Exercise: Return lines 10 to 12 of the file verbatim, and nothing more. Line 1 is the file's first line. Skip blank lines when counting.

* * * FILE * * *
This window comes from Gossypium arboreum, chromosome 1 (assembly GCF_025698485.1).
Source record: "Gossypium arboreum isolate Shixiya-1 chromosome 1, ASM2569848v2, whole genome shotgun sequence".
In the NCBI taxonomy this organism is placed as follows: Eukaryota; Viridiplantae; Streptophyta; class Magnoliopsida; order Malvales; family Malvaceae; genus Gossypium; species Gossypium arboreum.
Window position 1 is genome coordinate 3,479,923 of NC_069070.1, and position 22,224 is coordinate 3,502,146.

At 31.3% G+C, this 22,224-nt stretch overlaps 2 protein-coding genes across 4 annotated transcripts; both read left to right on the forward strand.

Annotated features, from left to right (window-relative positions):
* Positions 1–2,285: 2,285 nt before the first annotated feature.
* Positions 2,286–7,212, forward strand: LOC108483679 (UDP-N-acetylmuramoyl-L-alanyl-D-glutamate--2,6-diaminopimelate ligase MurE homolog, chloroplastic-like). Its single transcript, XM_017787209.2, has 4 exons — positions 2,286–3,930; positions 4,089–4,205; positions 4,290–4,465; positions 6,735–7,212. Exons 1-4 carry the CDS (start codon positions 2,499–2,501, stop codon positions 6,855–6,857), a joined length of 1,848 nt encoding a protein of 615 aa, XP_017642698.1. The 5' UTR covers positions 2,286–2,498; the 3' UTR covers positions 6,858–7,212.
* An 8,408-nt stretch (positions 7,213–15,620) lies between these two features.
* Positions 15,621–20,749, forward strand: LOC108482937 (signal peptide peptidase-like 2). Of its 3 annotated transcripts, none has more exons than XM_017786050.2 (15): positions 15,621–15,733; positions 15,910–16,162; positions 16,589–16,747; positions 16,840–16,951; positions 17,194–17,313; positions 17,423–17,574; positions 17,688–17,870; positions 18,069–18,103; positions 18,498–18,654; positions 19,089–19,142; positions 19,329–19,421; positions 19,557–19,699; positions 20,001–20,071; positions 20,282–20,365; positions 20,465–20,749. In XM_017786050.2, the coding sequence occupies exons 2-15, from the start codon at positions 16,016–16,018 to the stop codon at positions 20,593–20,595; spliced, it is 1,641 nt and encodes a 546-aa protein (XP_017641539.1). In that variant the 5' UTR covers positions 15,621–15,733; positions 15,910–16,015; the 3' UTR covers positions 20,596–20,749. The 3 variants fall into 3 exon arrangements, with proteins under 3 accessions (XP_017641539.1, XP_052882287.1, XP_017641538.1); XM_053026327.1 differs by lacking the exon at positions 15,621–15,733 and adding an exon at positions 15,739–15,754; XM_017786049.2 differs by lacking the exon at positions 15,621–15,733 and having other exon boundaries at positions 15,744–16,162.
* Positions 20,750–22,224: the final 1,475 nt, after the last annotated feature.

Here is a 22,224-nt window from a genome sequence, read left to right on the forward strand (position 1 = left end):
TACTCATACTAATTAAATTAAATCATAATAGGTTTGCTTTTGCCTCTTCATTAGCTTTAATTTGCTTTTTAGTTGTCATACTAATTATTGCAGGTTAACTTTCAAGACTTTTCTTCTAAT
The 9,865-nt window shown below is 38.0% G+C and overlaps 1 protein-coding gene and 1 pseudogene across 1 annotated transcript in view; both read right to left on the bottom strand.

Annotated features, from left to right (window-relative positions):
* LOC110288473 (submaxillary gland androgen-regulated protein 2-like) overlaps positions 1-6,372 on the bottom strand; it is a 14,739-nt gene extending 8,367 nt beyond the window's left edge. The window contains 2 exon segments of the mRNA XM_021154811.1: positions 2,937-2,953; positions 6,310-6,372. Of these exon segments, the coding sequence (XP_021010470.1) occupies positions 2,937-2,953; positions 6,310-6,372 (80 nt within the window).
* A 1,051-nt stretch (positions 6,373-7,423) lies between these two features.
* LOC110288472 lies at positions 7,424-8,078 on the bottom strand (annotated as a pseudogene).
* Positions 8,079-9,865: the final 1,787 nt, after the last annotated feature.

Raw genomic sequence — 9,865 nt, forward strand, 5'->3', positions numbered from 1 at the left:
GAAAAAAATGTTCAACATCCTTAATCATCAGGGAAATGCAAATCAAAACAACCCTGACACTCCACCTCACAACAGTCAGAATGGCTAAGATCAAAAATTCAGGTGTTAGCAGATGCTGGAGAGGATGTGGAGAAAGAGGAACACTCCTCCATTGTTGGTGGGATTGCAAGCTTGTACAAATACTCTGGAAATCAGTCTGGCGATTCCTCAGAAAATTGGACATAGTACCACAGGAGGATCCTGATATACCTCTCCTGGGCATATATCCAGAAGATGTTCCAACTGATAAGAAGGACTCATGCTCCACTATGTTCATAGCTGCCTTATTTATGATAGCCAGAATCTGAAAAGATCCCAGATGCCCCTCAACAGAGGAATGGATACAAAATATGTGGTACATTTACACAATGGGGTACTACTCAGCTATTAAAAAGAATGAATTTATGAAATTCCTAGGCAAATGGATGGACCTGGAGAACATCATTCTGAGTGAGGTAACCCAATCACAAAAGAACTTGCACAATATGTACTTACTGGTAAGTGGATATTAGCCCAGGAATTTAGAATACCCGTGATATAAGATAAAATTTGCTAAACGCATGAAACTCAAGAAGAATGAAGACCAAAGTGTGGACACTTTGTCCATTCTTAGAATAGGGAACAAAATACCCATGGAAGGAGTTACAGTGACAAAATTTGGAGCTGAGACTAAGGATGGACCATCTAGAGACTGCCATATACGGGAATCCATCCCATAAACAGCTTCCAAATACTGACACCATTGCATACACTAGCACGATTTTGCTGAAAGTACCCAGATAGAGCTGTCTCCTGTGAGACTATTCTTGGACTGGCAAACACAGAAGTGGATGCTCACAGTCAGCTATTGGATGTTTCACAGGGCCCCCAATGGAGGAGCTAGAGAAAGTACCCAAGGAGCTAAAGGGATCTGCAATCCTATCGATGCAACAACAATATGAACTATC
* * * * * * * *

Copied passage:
* Positions 15,621–20,749, forward strand: LOC108482937 (signal peptide peptidase-like 2). Of its 3 annotated transcripts, none has more exons than XM_017786050.2 (15): positions 15,621–15,733; positions 15,910–16,162; positions 16,589–16,747; positions 16,840–16,951; positions 17,194–17,313; positions 17,423–17,574; positions 17,688–17,870; positions 18,069–18,103; positions 18,498–18,654; positions 19,089–19,142; positions 19,329–19,421; positions 19,557–19,699; positions 20,001–20,071; positions 20,282–20,365; positions 20,465–20,749. In XM_017786050.2, the coding sequence occupies exons 2-15, from the start codon at positions 16,016–16,018 to the stop codon at positions 20,593–20,595; spliced, it is 1,641 nt and encodes a 546-aa protein (XP_017641539.1). In that variant the 5' UTR covers positions 15,621–15,733; positions 15,910–16,015; the 3' UTR covers positions 20,596–20,749. The 3 variants fall into 3 exon arrangements, with proteins under 3 accessions (XP_017641539.1, XP_052882287.1, XP_017641538.1); XM_053026327.1 differs by lacking the exon at positions 15,621–15,733 and adding an exon at positions 15,739–15,754; XM_017786049.2 differs by lacking the exon at positions 15,621–15,733 and having other exon boundaries at positions 15,744–16,162.
* Positions 20,750–22,224: the final 1,475 nt, after the last annotated feature.

Here is a 22,224-nt window from a genome sequence, read left to right on the forward strand (position 1 = left end):